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If you’re thinking of selling on eBay and you want to reach an international audience, you’ll need to know about the eBay Global Shipping Programme. If you’ve checked out our article on how to sell internationally on eBay, this is the ideal guide to read next.
Here, we’ll explain how the Global Shipping Programme works, including countries it ships to and how much it costs. This should help you work out if it’s the right option for you. So, let’s get started.
|Save money when you sell internationally with Wise. Find out how!
eBay is a worldwide marketplace, and many sellers trade internationally using the platform. To make shipping to international customers easier, eBay developed its Global Shipping Programme.
It makes your items available to over 60 million buyers worldwide¹, with international shipping and customs processes taken care of. All you need to do is drop your items off at a UK shipping centre, then everything from customs clearance, duties and tax calculations will be handled on your behalf.
There’s also enhanced seller protection¹ when you use the eBay Global Shipping Programme. You won’t be held responsible for loss or damage after you’ve dropped your items off at the UK shipping centre, and you’ll be protected from negative and neutral feedback along with eBay Money Back Guarantee claims.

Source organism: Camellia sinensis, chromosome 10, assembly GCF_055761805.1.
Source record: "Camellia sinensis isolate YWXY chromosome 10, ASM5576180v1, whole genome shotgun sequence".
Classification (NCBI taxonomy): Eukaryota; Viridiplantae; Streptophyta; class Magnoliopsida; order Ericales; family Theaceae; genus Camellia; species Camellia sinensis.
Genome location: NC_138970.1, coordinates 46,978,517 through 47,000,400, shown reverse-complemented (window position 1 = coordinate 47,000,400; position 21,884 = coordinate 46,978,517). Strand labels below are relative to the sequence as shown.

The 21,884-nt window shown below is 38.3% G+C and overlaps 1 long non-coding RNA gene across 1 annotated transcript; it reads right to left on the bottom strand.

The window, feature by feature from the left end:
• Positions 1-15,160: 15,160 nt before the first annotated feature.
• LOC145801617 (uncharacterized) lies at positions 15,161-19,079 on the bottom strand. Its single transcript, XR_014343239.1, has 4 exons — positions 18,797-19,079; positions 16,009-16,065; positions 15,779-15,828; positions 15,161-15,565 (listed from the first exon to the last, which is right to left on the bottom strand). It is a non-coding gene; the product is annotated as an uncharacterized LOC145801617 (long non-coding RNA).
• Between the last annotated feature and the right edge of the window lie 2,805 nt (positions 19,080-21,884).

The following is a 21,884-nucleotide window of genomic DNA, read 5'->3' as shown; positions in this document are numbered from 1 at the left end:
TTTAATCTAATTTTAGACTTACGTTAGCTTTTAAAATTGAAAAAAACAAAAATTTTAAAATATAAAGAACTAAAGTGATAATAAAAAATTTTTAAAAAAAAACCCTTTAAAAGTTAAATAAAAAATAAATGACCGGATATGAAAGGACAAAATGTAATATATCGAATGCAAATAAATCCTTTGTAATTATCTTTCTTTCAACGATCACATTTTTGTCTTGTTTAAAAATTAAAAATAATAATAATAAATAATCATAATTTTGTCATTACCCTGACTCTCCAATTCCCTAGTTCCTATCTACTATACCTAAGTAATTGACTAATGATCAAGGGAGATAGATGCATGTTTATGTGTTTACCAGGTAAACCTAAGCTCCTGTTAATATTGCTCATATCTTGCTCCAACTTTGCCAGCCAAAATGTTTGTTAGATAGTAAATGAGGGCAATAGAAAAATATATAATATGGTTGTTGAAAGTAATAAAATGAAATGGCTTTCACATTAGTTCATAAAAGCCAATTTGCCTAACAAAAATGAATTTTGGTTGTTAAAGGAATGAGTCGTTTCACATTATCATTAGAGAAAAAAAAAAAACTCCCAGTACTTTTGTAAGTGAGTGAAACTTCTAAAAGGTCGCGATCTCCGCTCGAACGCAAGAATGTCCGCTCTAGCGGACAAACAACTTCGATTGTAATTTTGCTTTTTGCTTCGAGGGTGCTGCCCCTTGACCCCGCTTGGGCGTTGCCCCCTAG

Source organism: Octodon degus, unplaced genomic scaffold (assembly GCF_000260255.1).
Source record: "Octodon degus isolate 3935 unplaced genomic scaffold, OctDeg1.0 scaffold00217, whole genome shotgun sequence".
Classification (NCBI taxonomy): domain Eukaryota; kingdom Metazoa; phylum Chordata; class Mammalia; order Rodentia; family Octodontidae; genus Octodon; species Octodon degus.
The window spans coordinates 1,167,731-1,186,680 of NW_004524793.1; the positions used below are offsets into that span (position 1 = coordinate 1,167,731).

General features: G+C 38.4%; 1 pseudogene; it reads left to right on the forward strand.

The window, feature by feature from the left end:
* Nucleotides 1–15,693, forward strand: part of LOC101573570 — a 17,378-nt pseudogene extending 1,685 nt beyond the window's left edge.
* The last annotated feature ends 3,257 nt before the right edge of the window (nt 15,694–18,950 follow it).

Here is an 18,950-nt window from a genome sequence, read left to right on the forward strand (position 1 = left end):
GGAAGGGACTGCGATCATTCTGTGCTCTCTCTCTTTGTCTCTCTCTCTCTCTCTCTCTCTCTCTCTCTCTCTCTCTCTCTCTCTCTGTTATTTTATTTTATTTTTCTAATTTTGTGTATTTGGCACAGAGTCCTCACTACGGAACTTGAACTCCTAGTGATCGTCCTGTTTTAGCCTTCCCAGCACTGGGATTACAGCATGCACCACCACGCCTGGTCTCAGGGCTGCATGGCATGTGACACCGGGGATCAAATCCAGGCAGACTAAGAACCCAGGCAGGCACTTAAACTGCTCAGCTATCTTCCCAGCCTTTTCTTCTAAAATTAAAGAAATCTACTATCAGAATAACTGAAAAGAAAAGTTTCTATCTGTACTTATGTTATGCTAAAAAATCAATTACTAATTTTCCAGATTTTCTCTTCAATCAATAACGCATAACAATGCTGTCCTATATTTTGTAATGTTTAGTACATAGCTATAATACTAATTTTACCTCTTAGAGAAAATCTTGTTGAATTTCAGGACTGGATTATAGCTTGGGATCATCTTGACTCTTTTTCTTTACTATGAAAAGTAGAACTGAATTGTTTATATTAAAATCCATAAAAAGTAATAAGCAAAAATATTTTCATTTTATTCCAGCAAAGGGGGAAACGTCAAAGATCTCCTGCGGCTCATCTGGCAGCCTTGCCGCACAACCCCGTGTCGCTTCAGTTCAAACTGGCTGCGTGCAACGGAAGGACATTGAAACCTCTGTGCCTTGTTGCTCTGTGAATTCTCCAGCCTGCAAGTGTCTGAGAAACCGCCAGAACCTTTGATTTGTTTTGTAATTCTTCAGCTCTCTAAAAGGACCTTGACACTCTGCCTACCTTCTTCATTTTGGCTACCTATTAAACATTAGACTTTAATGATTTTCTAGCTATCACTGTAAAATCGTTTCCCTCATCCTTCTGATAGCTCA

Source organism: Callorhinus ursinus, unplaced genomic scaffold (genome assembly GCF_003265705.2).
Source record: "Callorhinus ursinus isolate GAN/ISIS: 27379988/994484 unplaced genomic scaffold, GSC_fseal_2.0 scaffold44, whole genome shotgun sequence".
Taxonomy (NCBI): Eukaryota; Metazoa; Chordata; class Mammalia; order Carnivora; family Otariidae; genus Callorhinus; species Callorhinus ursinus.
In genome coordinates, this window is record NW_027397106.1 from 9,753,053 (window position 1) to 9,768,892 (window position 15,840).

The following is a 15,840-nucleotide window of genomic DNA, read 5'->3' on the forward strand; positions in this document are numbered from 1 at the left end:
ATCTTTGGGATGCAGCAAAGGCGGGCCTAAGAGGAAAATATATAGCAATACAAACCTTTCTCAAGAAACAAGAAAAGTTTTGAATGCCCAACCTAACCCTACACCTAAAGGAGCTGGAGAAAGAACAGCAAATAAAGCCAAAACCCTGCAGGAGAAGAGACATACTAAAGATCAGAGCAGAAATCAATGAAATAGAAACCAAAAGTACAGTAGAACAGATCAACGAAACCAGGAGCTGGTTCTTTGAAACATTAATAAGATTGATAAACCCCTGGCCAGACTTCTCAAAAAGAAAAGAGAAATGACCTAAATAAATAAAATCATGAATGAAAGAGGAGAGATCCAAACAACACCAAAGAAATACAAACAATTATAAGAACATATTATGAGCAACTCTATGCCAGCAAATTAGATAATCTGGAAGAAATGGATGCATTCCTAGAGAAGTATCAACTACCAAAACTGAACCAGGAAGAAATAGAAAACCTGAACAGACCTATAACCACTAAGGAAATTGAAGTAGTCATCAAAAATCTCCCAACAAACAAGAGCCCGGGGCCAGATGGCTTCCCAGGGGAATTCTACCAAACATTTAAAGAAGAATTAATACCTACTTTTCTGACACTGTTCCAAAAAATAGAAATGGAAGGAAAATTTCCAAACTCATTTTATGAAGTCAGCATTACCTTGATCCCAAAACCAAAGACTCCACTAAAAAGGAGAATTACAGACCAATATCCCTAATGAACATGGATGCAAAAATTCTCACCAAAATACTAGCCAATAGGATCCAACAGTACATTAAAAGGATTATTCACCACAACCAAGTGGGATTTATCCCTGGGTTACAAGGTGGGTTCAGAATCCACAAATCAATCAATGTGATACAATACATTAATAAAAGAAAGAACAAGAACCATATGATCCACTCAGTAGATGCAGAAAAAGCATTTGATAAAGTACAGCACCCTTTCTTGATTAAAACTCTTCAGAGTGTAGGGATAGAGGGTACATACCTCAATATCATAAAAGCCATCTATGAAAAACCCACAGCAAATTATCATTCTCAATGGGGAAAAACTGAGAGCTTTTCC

To properly understand how the eBay Global Shipping Programme works from the perspective of the seller, let’s take a closer look. First of all, to access the programme you must be a UK seller with items listed on eBay.co.uk.
Now, here’s a quick step-by-step guide to what happens next²:
List your items for sale and make sure you select ‘Sell internationally with the Global Shipping Programme’ in the International Postage section. Alternatively, you can opt in automatically for all eligible listings by setting your Global Shipping Programme preferences³.
Your item has sold! If the buyer is in another country, eBay will provide a delivery label to print, and the address of a UK shipping centre to send the item to. You’ll also be given a unique reference code, which must be included on the label (if you’re not using the provided label)